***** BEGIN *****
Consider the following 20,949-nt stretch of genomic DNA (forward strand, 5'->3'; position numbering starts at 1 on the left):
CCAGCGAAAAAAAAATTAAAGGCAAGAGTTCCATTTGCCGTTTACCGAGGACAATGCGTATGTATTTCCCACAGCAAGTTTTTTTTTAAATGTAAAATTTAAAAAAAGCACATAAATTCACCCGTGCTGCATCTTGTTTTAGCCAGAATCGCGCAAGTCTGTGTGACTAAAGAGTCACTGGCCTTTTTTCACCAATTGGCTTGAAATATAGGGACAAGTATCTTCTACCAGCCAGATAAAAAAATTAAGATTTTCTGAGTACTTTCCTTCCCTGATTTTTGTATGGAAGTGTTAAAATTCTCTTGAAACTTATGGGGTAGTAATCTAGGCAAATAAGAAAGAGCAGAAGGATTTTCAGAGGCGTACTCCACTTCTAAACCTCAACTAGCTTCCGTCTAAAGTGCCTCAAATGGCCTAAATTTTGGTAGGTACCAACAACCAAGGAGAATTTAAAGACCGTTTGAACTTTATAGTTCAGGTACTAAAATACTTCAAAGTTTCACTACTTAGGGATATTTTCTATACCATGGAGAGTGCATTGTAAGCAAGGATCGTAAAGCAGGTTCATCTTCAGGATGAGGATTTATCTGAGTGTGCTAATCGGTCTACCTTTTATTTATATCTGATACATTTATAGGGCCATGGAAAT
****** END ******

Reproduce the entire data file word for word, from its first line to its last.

Consider the following 20,949-nt stretch of genomic DNA (forward strand, 5'->3'; position numbering starts at 1 on the left):
CCAGCGAAAAAAAAATTAAAGGCAAGAGTTCCATTTGCCGTTTACCGAGGACAATGCGTATGTATTTCCCACAGCAAGTTTTTTTTTAAATGTAAAATTTAAAAAAAGCACATAAATTCACCCGTGCTGCATCTTGTTTTAGCCAGAATCGCGCAAGTCTGTGTGACTAAAGAGTCACTGGCCTTTTTTCACCAATTGGCTTGAAATATAGGGACAAGTATCTTCTACCAGCCAGATAAAAAAATTAAGATTTTCTGAGTACTTTCCTTCCCTGATTTTTGTATGGAAGTGTTAAAATTCTCTTGAAACTTATGGGGTAGTAATCTAGGCAAATAAGAAAGAGCAGAAGGATTTTCAGAGGCGTACTCCACTTCTAAACCTCAACTAGCTTCCGTCTAAAGTGCCTCAAATGGCCTAAATTTTGGTAGGTACCAACAACCAAGGAGAATTTAAAGACCGTTTGAACTTTATAGTTCAGGTACTAAAATACTTCAAAGTTTCACTACTTAGGGATATTTTCTATACCATGGAGAGTGCATTGTAAGCAAGGATCGTAAAGCAGGTTCATCTTCAGGATGAGGATTTATCTGAGTGTGCTAATCGGTCTACCTTTTATTTATATCTGATACATTTATAGGGCCATGGAAAT